All good points.psteinx wrote: ↑Wed Feb 12, 2020 2:47 pmWhile it's nice for Petro that the asking price for 3 items (the prints, the Rolex, his house) have all apparently gone up over the years, I would issue some cautions:
1) The apparent fact that the artist now asks more for the same prints doesn't mean so much. I suspect that if Petro himself tried to sell his prints, via EBay or whatever, he would net a fairly small amount in relation to the artist's asking price on his own website. As a wild guess, perhaps 30-50% (again, netting transaction costs), and if that left a profit versus his buy price, he'd owe high collectibles tax on the profit. Realistically, if/when his kids try to sell these things, 20-40 years from now, they'd probably realize even less, inflation adjusted. That's not a comment on the specific artist (I don't know anything about him/her), but just being realistic about photographic prints, of which there are likely many for any particular image.
2) Re: the Rolex. Yes, pricey watches in general, and perhaps Rolex in particular, have enjoyed a bit of a boom in the last couple decades or so. But Rolex (and others) are cranking them out, and old collectors/owners die off. So the market must swallow both new production and the sell-off from those dying or getting out of the hobby. Smart phones have only been around for what - a decade or so? And smart watches about half as long. For the latter in particular, the improvements in general functionality and battery life are likely to continue to be quite strong over the next decade plus, and I wonder how many folks in the 20-35 generation will ever become true mechanical watch enthusiasts, compared to say, the current 50-65 generation. Perhaps many of these Rolexes, a few decades hence, will end up in drawers and boxes, not all that differently from, say, stamps that were collected by folks a century or so ago.
For both 1 and 2, to be clear, Petro, and others, may get immense personal satisfaction from owning/using these things, in his lifetime. That's fine. I'm mainly cautioning against an expectation of financial gain or even breaking even, in real terms, over the long haul, on average/expectation.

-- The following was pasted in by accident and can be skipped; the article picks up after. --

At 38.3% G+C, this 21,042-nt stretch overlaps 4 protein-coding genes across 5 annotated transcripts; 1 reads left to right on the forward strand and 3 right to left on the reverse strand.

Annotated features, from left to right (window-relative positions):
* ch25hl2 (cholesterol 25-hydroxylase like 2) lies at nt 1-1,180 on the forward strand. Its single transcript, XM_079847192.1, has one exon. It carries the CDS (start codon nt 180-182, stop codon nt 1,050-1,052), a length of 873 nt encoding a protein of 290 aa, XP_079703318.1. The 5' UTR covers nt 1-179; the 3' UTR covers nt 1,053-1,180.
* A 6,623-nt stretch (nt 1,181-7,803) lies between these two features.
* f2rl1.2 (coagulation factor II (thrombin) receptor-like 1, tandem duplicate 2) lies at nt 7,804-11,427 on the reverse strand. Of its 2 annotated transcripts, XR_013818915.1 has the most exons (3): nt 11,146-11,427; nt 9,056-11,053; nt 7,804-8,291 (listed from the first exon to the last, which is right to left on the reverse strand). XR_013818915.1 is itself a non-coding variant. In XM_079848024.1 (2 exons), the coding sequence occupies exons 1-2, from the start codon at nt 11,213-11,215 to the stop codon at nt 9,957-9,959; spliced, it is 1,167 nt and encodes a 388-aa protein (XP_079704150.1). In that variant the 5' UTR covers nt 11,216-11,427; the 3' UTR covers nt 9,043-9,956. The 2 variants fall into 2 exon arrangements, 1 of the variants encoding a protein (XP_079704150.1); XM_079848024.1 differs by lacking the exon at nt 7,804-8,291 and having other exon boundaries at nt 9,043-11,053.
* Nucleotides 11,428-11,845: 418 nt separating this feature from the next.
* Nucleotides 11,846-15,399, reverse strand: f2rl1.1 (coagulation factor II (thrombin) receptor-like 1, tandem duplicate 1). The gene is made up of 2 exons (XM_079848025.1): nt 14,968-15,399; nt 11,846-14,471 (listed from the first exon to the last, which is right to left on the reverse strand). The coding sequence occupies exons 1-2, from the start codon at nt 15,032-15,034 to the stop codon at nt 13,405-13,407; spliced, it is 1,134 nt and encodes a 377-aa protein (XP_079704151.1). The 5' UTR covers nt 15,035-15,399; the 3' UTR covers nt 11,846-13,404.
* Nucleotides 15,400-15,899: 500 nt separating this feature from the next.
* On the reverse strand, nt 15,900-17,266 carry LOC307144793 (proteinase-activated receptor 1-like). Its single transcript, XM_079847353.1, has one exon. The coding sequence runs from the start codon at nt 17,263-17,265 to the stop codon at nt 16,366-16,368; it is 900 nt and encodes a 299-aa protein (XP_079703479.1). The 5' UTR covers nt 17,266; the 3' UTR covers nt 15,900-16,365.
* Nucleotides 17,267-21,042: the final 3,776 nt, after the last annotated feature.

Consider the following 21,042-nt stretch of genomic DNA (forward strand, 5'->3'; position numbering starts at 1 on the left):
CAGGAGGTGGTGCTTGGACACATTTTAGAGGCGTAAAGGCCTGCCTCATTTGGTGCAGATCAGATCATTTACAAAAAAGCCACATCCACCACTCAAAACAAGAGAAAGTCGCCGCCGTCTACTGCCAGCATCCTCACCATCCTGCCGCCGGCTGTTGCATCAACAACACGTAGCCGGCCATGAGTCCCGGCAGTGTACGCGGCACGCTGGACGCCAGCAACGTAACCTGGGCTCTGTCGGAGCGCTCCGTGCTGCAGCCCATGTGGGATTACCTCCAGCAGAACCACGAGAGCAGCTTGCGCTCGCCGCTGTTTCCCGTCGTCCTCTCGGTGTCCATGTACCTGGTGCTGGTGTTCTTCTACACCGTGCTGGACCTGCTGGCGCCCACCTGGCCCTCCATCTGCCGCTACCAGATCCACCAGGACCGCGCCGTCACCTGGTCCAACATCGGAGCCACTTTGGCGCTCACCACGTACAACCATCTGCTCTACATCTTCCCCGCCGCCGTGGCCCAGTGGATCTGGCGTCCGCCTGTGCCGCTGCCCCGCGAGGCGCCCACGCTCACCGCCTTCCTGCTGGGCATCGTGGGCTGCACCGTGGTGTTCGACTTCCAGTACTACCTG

3) Housing. Not entirely sure where Petro lives. Certainly, some parts of the country have seen immense price appreciation. But for large sections of the country, price appreciation has been modest at best - inflation-ish or less. I'd guess <10% of the housing stock in existence ca. 1980 has seen price appreciation at Petro's level. Kudos to Petro. If his purchase was at least in part a sort of investment by design, further kudos. But for most of us, a house is a place to live, and the specific choice we make is dominated by considerations other than the possibility of fabulous returns. We live where employment, family, and our history/interests are. The problem with retelling, too often, the stories of a house going up in value by ~5x is that it encourages young folks to think of a house as sort of "free". Yeah, sure the mortgage cost may be 2x that of a rental (plus maintenance and the like that a young person may neglect/underestimate). But you'll make it all back (and more!) from the fabulous appreciation!
With respect to the watch and the prints, appreciation doesn't matter. I'm not ever selling them. However, if I was to buy any of them today, they would all cost more.
With respect to the house, when I bought it, I fully expected it would appreciated. I bought the smallest house in the neighborhood, and it has an ocean view. Like I said, I paid $625,000 for it.] A lot downhill from ours is on the market for $3,650,000 with no house on it. So it looks like my kids will be OK when I pass on.
As an aside, when my son was young, we started collecting basketball cards. We started the year Kobe Bryant was a rookie, and we probably have 20-30 Kobe rookie cards. As for their value .... I don't care because I'm not selling them either.